Caley Kelly is originally from Prince Edward Island, but he moved to Barrie for love.
“My wife is from Innisfil,” Kelly said with a laugh in an interview with BarrieToday. “I lived in Toronto for a while, that that’s where we met. We came up here to start a family.”
Kelly, a local musician, is currently gearing up to release a new EP on Soundcloud in December and sat down with BarrieToday to talk about music, his rough start in life, and starting a family in Barrie.
Kelly first started working in music as a teenager after a run-in with the law.
“I was in a youth centre when I was a kid. I was a homeless teenager. I stole stuff and got in trouble. They had two ghetto blasters in the youth centre and I played a little guitar, so I recorded into one, played it back and recorded onto the other one,” he said.
“Ever since then I’ve been fascinated with recording.”
Since then, Kelly has worked a variety of jobs in recording and music, supporting himself through the endeavour. He has toured with hip-hop artist k-os and Hey Ocean! He also briefly worked doing sound mixing for local events, and has contributed time toward local film projects such as the documentary Underground Orillia.
While he used to do more touring and recording, now he’s working to transition toward home recording.
“I’m really taking a crack at doing this as a full-time thing now,” he said.
Kelly says his own musical tastes vary. Right now, he finds himself drawn to ambient, experimental electronic music.
“It’s pretty niche. It’s more like sound collages,” he said. “The way I see it... as musicians we always try to make things someone else will like. My thought process recently has been that I’m going to make what I want to make without any watered-down kind of idealism. Hopefully the audience for it will find it.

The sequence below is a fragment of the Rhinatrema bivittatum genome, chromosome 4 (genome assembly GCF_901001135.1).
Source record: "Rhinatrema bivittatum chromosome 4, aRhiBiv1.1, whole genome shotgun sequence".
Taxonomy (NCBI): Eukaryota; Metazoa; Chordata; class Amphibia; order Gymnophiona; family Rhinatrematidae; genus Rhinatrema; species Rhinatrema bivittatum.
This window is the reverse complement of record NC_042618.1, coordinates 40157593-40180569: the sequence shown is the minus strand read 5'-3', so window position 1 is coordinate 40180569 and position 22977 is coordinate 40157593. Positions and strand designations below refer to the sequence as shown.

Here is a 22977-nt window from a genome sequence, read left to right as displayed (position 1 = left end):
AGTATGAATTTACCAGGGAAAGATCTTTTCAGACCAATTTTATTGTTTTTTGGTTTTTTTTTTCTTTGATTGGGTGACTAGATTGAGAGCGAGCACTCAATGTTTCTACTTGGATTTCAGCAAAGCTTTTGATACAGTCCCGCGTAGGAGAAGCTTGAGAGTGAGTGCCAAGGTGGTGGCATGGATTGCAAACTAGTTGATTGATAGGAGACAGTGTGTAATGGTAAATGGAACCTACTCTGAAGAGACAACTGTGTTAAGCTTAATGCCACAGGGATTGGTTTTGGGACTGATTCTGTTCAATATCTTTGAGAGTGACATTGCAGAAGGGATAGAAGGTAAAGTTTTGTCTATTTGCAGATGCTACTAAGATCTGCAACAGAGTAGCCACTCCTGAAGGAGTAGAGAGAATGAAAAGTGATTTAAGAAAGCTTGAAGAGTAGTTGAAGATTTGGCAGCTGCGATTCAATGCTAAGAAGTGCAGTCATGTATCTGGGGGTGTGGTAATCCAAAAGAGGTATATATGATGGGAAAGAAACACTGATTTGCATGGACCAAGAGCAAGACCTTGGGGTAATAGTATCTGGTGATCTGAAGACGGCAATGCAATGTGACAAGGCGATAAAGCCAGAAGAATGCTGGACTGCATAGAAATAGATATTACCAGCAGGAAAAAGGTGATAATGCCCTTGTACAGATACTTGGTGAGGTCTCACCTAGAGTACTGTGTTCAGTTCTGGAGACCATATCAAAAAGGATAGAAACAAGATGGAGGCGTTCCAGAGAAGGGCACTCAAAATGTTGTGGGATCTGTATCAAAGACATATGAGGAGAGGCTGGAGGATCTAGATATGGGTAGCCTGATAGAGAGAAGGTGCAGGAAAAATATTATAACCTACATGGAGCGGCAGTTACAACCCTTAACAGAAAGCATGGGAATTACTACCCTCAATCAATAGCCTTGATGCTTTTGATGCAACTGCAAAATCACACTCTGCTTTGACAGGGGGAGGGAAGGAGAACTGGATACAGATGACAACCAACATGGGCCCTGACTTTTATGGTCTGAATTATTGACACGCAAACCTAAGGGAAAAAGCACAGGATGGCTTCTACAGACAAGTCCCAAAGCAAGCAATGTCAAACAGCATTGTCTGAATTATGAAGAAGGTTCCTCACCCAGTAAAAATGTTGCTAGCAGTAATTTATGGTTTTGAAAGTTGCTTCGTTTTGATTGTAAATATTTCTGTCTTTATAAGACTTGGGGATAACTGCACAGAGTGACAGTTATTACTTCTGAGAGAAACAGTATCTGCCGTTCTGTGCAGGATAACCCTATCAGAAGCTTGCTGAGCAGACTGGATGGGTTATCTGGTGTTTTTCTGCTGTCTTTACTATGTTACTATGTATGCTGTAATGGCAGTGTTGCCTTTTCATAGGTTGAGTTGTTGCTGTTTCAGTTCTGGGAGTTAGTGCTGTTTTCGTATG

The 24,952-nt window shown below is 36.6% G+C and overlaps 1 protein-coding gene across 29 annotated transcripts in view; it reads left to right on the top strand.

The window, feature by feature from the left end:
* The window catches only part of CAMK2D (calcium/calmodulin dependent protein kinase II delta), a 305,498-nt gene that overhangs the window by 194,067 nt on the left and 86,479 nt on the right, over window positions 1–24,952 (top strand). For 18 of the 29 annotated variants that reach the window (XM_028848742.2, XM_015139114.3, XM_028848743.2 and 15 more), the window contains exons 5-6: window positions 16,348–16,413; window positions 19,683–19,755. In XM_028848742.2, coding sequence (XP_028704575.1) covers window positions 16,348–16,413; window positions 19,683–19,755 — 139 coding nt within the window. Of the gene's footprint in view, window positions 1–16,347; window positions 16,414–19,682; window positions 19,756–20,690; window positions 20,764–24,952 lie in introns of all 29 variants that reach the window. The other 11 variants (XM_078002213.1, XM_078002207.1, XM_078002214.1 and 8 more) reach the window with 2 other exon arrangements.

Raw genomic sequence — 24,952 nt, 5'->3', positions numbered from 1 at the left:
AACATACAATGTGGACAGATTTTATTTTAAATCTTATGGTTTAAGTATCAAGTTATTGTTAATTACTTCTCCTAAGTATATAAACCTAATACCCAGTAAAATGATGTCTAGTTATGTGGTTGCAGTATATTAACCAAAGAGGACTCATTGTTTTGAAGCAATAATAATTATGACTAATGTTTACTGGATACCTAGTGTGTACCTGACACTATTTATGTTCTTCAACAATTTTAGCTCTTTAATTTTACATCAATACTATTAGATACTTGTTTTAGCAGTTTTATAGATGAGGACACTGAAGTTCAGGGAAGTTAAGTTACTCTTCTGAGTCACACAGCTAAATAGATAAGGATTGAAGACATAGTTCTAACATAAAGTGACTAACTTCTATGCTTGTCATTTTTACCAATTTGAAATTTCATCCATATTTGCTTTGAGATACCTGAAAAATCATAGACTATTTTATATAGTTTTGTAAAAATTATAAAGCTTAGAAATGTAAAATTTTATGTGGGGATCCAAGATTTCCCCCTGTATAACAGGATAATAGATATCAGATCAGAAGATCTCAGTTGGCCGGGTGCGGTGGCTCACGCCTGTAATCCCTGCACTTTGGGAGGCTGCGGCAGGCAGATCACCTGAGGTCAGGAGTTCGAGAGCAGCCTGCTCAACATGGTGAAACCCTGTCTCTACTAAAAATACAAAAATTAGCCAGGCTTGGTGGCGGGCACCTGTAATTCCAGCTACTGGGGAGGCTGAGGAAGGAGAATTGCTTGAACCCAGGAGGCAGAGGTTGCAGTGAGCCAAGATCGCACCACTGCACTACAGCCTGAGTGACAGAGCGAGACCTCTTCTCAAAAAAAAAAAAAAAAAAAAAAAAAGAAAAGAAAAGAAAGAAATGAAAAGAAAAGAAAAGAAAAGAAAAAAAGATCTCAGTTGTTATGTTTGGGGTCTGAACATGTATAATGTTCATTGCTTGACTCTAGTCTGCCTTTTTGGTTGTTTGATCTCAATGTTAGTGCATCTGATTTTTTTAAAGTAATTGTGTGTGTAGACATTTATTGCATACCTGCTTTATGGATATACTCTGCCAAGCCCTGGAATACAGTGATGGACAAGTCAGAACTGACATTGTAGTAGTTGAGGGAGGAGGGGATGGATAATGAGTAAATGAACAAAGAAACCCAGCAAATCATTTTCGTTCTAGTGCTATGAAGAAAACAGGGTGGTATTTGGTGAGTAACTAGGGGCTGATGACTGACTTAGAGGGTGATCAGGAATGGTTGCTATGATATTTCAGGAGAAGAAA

“There’s no rules. Every other type of music, you have to work within a framework. But with new electronic music, you’re making up a framework. It’s boundless,” Kelly added.
Kelly said popular music today has become pretty predictable, and the internet hasn’t helped in creating distinct sounds.
“I feel like, with the internet, music has become more homogeneous over time,” he said. “One thing will become popular and everyone jumps on that bandwagon and they try to make the same thing.”
“It kind of takes away from backyard culture. We have our own culture here in Barrie. I have my own culture from PEI. I think, if we’re not careful, those local movements and local art collectives will disappear,” Kelly added.
When trying to define Barrie as a culture, Kelly said it can be difficult. One of Kelly’s favourite bands from Barrie is Digging Roots.
“Barrie is a tough nut to crack. It’s a bedroom community and I think the culture is still burgeoning a bit. Barrie doesn’t really know what Barrie is yet, I don’t think,” he said. “More artists are... going to start really developing that. I don’t know if I could put my finger on exactly what Barrie sounds like.”
Overall, Kelly’s hopes for his new EP release is that he hopes people like it.
“It’s a piece of art. I just want to put it out in the world and hope people enjoy it,” said Kelly.
The digital release date for Kelly’s new EP is Dec. 12. It will be available on Spotify and all other digital platforms.
In the future, Kelly said he’d like to spotlight some local artists out of his home studio. To follow Kelly’s music or to contact him, click here.